20-day-old rhino calf dies after being ‘abandoned’ by mother in Assam sanctuary | india-news | Hindustan Times
Today in New Delhi, India
Nov 20, 2017-Monday
-°C
New Delhi
  • Humidity
    -
  • Wind
    -

20-day-old rhino calf dies after being ‘abandoned’ by mother in Assam sanctuary

Experts say rhino mothers keep their calves with them until they reaches adulthood. A male rhino desperate to mate with the mother tends to drive the calf away, even kill in some cases.

india Updated: Jun 09, 2017 08:39 IST
Rahul Karmakar
Guards at Pobitora Wildlife Sanctuary feed Tarzan, the rhino calf that later died of gastro complications.
Guards at Pobitora Wildlife Sanctuary feed Tarzan, the rhino calf that later died of gastro complications.(HT Photo)

Twenty-day-old Tarzan is dead. And by losing the battle of survival, the rhino calf has temporarily diverted attention from poaching to a cruel habit of adult one-horned rhinos -- abandonment by its mother to mate with another male. 

Forest guards found the male rhino calf moving about helplessly in Pobitora Wildlife Sanctuary, about 48 km east of Guwahati, a week ago. The calf had apparently been abandoned by its mother. 

The 39-square-km Pobitora, which has the highest concentration of the Indian rhino (Rhinoceros unicornis), is often called ‘Kaziranga’s showroom’.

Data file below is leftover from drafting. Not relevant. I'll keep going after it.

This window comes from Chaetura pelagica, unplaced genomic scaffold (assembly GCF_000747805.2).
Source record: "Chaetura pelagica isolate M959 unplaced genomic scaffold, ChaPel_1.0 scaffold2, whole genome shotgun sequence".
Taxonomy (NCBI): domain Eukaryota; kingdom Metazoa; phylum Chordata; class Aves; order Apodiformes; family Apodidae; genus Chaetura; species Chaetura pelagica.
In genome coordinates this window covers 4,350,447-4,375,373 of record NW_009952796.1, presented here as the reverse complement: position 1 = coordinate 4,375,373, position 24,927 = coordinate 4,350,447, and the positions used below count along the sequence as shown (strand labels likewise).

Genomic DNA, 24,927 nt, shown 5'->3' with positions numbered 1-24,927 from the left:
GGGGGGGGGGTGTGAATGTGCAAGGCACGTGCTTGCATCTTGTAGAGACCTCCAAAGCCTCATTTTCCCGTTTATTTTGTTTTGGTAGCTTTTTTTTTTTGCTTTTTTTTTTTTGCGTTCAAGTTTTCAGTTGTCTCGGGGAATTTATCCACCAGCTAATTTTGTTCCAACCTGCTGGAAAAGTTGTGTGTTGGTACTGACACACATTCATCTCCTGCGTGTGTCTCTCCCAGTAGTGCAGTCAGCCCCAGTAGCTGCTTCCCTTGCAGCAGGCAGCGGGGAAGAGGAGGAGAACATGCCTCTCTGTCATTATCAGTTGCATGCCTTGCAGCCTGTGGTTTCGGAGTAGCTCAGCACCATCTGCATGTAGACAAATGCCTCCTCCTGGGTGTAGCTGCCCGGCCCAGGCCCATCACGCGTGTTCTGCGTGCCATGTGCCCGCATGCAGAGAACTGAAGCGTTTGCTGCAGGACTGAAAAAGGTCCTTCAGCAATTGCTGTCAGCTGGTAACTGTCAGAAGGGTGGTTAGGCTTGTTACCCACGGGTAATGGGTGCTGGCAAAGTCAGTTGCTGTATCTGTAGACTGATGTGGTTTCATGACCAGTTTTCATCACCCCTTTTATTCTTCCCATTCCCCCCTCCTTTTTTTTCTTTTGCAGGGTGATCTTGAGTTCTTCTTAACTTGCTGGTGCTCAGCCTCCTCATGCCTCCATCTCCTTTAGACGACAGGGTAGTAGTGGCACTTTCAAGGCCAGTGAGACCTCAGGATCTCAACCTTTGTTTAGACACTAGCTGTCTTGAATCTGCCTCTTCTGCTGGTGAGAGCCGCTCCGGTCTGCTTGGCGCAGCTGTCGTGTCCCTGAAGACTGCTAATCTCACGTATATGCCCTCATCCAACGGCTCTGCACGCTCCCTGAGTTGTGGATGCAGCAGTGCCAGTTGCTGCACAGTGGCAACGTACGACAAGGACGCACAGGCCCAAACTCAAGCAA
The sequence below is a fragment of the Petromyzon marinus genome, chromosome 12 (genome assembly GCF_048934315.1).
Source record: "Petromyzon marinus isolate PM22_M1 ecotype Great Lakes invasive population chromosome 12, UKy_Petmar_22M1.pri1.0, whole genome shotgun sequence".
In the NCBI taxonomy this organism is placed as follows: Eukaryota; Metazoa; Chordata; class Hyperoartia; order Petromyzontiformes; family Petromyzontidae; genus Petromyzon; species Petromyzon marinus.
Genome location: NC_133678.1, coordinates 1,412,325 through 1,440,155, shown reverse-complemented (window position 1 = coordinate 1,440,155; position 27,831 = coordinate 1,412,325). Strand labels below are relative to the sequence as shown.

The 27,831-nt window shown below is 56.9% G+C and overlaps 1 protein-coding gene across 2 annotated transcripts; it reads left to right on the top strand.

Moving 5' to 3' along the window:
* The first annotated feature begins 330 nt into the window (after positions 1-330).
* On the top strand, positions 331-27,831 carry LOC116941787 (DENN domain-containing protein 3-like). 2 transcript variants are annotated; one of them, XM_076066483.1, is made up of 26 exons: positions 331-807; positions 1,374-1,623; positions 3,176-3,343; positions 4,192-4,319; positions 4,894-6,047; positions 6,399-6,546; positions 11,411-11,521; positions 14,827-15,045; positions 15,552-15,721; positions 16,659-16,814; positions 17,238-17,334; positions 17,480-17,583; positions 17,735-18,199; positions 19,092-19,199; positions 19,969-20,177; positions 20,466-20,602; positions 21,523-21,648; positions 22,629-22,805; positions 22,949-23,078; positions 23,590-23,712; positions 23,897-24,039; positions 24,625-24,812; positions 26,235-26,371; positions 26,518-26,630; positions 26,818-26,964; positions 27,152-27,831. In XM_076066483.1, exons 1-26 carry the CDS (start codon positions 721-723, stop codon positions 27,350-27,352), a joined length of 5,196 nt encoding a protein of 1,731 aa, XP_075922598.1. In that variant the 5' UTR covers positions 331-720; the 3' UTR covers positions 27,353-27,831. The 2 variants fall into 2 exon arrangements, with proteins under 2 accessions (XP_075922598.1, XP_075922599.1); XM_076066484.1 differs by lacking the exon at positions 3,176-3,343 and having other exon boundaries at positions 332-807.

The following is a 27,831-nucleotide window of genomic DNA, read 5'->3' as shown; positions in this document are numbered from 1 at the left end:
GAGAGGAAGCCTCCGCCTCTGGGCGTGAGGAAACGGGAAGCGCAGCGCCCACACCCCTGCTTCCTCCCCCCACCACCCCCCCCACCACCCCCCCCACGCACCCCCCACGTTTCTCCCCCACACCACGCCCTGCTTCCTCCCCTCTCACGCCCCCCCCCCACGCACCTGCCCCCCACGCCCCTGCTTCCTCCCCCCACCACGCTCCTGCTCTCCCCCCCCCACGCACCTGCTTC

Pobitora officials said the calf, which was starving, was lucky to not have been a prey of carnivores including feral dogs. They named it Tarzan and began feeding him. 

But Tarzan needed treatment. He was thus sent to the animal care centre at the Assam State Zoo in Guwahati. 

Tarzan the rhino calf at the Assam State Zoo in Guwahati. (HT Photo)

“Our best was not good enough to save the calf, which died at 3am today (Thursday). An autopsy confirmed it died of internal bleeding because of gastro complications induced by days of starvation after birth,” the zoo’s divisional forest officer Tejas Mariswamy told HT. 

The calf, he said, was barely 20 days old as was evident from the pinkish tinge of his skin. “He either got separated from his mother or she abandoned him.”

Wildlife experts said some female rhinos in the wild tend to abandon their calves. 

“This is true of young, first-time mothers that probably do not care much about motherhood,” said Rathin Barman of the Centre for Wildlife Rehabilitation and Conservation (CWRC) at Kaziranga.

The youngest female rhino to have conceived in CWRC was nine years old. The possibility of younger females in the wild having become mothers is not ruled out. 

An average adult rhino in the wild, weighing about 2.2 tonnes, has a life span of 40 years. 

A male wild rhino can be a calf killer too.

“Experienced rhino mothers keep their calves with them until it reaches adulthood, which is a fairly long time. A male rhino desperate to mate with the mother tends to drive the calf away, even kill in some cases,” Barman said. 

Apart from hostile parents, big cats such as tigers and mud-traps are known to kill rhino calves. Some calves die of starvation if the mother falls to poachers.

Poachers have killed at least six rhinos in Kaziranga and Orang national parks in Assam this year. The rhino is killed for its horn – believed to have aphrodisiac properties – that fetches an average $300,000 in the grey market.